4. M. Brill, G. West, “Contributions to the theory of invariance of color under the conditions of varying illumination,”J. Math. Biol. 11, 337–350 (1981).
    [CrossRef]
  5. J. A. Worthey, “Limitations of color constancy,” J. Opt. Soc. Am. A 2, 1014–1026 (1985).
    [CrossRef]
  6. E. H. Land, “The retinex,” Am. Sci. 52, 247–264 (1964); “The retinex theory of color vision,” Sci. Am. 237, 108–128 (1977); “Recent advances in retinex theory and some implications for cortical computations: color vision and the natural image,” Proc. Natl. Acad. Sci. USA 80, 5163–5169 (1983).
    [PubMed]
  7. M. D’Zmura, P. Lennie, “Mechanisms color constancy,” J. Opt. Soc. Am. A 3, 1662–1672 (1986).
    [CrossRef]
  8. H.-C. Lee, “Method for computing the scene-illuminant chromaticity from specular highlights,” J. Opt. Soc. Am. A 3, 1694–1699 (1986).
    [CrossRef] [PubMed]
  9. L. E. Arend, R. Goldstein, “Simultaneous constancy, lightness and brightness,” J. Opt. Soc. Am. A 4, 2281–2285 (1987).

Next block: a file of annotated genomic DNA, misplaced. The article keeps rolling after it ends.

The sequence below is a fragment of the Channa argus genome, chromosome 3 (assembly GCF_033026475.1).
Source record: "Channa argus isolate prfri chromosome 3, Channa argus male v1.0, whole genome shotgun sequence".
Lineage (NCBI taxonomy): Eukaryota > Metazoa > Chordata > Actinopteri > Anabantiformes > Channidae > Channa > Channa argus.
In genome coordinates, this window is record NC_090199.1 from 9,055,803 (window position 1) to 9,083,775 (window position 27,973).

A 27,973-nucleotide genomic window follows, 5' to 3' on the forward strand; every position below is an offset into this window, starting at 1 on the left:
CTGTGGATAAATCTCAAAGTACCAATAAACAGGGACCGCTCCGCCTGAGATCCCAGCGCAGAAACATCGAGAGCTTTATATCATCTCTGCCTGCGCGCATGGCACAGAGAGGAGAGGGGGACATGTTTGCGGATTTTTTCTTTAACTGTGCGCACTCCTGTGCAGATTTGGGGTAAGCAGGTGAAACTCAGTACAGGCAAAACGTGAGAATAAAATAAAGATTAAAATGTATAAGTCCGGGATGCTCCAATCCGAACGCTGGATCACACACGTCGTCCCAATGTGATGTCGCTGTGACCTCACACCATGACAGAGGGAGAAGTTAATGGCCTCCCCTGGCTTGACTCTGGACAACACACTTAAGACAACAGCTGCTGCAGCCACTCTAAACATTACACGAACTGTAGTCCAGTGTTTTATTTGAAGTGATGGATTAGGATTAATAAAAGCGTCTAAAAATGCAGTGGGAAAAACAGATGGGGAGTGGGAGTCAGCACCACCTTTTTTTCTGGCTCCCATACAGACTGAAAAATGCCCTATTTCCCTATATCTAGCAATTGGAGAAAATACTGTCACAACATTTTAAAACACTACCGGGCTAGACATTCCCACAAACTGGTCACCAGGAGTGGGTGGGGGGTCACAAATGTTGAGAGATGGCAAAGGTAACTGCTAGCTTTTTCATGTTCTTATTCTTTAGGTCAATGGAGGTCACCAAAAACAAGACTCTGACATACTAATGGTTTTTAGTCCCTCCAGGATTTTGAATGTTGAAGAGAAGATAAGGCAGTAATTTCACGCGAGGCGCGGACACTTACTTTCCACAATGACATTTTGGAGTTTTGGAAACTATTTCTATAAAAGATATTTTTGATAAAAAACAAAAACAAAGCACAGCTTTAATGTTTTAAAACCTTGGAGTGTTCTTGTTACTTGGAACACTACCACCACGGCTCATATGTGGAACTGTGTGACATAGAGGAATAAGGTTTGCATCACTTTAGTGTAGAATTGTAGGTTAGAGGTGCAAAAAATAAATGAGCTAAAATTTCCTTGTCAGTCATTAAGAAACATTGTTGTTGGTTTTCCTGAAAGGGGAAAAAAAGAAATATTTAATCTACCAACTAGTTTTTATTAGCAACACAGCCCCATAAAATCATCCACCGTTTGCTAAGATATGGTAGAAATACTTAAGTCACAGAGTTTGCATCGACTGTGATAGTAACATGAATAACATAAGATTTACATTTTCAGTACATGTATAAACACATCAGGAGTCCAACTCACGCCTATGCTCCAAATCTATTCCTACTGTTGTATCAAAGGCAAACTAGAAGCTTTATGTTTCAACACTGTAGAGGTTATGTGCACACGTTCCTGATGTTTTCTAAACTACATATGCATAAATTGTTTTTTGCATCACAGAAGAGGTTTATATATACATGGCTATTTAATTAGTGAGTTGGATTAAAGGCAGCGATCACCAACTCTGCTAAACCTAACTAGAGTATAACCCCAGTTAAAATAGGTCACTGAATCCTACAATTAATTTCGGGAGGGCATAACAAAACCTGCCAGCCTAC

[CrossRef] [PubMed]
  10. A number of terms have been previously used for similar concepts. To our knowledge, all carry unwanted additional meanings. One will not go far wrong replacing our term with “sensory color,” but only the definition here is intended. In particular, we wish to avoid unproductive arguments concerning the meanings of “sensation” and “perception.”
  11. G. Wyszecki, W. S. Stiles, Color Science (Wiley, New York, 1967).
  12. G. Wyszecki, “Color appearance,” in Handbook of Perception and Human Performance, K. R. Boff, L. Kaufman, J. P. Thomas, eds. (Wiley, New York, 1986), pp. 9-1–9-57.
  13. V. V. Maximov, Transformation of Colors by Illuminant Change (Nauka, Moscow, 1984).